Today marks the 28th installment of Vince K. McMahon’s grandiose vision WrestleMania. Yours truly will indeed be tuned in, like millions of others around the nation. The then-World Wrestling Federation gave birth to the concept in 1985, an endeavor meant to differentiate McMahon’s promotion from the other wrestling federations. It was also meant to become a Super Bowl of professional wrestling — although, it’s more akin to the Bowl Championship Series, since title matches are determined in a writer’s room (hey-o!).
WrestleMania has been known for combining pro wrestling with entertainment and sports since its inception. The first edition featured Cyndi Lauper and Mr. T, for example. WM 2 hosted a WWF/E vs. NFL battle royale. Pete Rose made numerous appearances at the show, and both Lawrence Taylor and Mike Tyson headlined WrestleManias.
Tonight’s marquee attraction again features a former star from the sports world, albeit one whose name was truly made in wrestling. The Rock returns to the WWE tonight in Miami, the same city in which he was a standout on one of the most feared defenses in the nation. Johnson was defensive tackle alongside Warren Sapp at The U in the early 1990s, and a member of the ’91 co-national championship team.
The Rock is one example of the longstanding bond college football has with this brand of entertainment.
Bronko Nagurski is as legendary a figure as there is in college football. Tales of Nagurski’s toughness while suiting up at Minnesota are almost mythical. It’s no wonder the two-way standout’s name now graces the FWAA’s award for the nation’s best defensive player. It’s also fitting that a larger-than-life character such as Nagurski is the first college gridiron star to become a headliner in the squared circle. Below is Nagurski wrestling Gus Sonnenberg in 1938.
Minnesota was later the football home of one of wrestling’s premiere names, Ric Flair. Of course then, he was known as Richard Fliehr and he has since become a known supporter of Steve Spurrier and South Carolina.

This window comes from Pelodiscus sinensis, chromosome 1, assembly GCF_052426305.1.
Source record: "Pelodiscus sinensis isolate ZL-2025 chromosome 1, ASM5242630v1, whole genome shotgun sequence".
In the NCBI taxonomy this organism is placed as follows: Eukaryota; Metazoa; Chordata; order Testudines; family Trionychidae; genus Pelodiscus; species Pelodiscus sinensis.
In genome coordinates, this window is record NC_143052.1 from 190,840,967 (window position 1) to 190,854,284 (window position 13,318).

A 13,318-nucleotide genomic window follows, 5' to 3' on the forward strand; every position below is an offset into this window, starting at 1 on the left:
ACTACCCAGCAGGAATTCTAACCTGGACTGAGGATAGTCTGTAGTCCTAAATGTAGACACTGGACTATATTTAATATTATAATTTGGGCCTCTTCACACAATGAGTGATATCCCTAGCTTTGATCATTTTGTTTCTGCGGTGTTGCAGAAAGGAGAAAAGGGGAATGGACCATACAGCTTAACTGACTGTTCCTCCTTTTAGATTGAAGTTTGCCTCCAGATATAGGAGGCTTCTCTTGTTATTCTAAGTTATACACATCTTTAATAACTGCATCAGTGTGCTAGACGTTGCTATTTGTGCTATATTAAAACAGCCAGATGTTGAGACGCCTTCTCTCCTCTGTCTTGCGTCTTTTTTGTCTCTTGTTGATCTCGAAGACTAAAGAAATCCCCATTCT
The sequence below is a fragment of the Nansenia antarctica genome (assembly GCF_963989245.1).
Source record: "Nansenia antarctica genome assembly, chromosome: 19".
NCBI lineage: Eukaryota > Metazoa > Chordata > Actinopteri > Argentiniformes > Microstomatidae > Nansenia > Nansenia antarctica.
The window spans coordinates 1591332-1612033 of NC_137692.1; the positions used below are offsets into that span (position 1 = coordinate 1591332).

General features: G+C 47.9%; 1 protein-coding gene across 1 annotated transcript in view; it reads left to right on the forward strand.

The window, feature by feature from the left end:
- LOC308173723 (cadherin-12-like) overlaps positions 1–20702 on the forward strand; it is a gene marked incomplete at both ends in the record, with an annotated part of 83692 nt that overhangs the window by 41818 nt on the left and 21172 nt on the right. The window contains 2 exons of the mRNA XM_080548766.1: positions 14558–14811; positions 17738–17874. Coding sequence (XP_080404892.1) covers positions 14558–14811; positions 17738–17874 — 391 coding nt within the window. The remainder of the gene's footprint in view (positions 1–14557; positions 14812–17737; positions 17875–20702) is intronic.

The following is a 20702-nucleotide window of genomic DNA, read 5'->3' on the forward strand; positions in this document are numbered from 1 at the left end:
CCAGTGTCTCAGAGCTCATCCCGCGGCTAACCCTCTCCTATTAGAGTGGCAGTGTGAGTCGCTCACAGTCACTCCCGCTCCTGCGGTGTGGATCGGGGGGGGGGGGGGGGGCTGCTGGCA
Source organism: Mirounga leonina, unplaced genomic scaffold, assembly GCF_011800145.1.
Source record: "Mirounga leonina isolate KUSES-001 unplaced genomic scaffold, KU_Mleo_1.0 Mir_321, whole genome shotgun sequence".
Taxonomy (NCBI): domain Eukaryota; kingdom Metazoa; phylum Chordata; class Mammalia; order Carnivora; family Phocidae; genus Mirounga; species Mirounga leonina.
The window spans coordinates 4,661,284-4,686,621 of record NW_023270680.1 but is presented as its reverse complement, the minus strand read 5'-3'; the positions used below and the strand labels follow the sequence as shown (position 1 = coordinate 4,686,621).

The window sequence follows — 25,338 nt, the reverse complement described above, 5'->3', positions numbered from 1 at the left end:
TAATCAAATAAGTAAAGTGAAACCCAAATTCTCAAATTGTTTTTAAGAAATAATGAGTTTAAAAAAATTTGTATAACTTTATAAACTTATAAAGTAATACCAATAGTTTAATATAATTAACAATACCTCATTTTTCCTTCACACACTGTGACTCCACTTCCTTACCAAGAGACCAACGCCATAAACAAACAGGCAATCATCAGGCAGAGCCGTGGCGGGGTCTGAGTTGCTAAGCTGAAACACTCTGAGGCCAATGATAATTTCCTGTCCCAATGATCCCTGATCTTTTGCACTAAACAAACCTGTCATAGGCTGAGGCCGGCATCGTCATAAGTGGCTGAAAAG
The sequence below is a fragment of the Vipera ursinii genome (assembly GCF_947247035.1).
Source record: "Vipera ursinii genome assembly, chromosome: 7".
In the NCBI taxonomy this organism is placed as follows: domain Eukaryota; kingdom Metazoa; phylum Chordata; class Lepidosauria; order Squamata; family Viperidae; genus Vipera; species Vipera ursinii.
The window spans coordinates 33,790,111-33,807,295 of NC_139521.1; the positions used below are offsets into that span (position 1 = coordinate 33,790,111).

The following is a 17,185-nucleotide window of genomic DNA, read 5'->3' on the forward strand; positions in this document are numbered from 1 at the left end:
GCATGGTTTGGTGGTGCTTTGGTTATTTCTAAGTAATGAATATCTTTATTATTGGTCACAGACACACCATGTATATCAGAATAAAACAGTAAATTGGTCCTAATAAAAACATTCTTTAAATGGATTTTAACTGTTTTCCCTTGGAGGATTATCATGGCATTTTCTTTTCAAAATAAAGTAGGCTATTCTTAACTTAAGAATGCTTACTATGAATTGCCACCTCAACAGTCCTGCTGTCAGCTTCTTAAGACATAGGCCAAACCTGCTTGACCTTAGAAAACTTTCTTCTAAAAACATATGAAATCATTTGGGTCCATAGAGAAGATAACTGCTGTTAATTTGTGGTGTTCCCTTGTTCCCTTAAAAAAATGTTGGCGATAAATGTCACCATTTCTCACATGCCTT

About a generation after Nagurski, Jack Adkisson had a noteworthy career as an offensive tackle at SMU. Adkisson gained true notoriety in Texas as Fritz Von Erich, patriarch of the Von Erich family. His sons became heroes of the Dallas-based World Class promotion in the 1980s.
WCCW was later the starting point for Steve Williams. Williams played at North Texas, which WCCW used for his initial gimmick. He was a heel — villain for those unfamiliar with wrestling colloquialisms — who used a helmet to knock out opponents when the referee’s back was turned. A sidenote: there is no direct correlation between ACC officials and pro wrestling, but the uncanny ability each has to botch a match is eerily similar.
You probably know Williams better as Stone Cold Steve Austin. His breakout began in World Championship Wrestling as one half of the Hollywood Blondes tag team. The other half was former Miami University linebacker Brian Pillman.
Austin had to ditch his birth name, because another gridiron great turned wrestler already sported it. Dr. Death Steve Williams was an All-American at Oklahoma before becoming one of the most feared gaijin (foreign wrestlers) in Japan. The most recognized voice in professional wrestling and well-known OU Sooner Jim Ross tweeted the following to me earlier this year:
Williams’s tough guy reputation played out in matches overseas against other heavy hitters like Stan Hansen and Kenta Kobashi. He never quite became a huge name in the United States like The Rock, though he did challenge for the WCW World Championship at the company’s big show of the year, Starrcade in 1992. His opponent: Florida State Seminole All-American and new WWE Hall of Fame inductee, Ron Simmons.
His induction is the second Hall of Fame honor, as Simmons became a member of the College Football Hall in 2008. He was the first defensive player in FSU history to have his number retired, receiving the honor in 1988. Another notable first for Simmons was in ’92, his winning the WCW title marked the first time the company’s premiere championship was held by a black man. Simmons was a trailblazer in the industry, setting the foundation for future stars like Booker T. and The Rock to headline in a medium dominated by whites.
Football and wrestling’s partnership will continue for the foreseeable future. Up-and-coming talent like former Michigan State offensive lineman Kyle Rasmussen are turning to the mat. St. Louis Ram and former Ohio State linebacker James Laurinaitis is the son of tag team legend Road Warrior Animal; perhaps he has a calling post-NFL career. Know when you tune in on Saturdays this fall, you might be seeing the next big wrestling personality.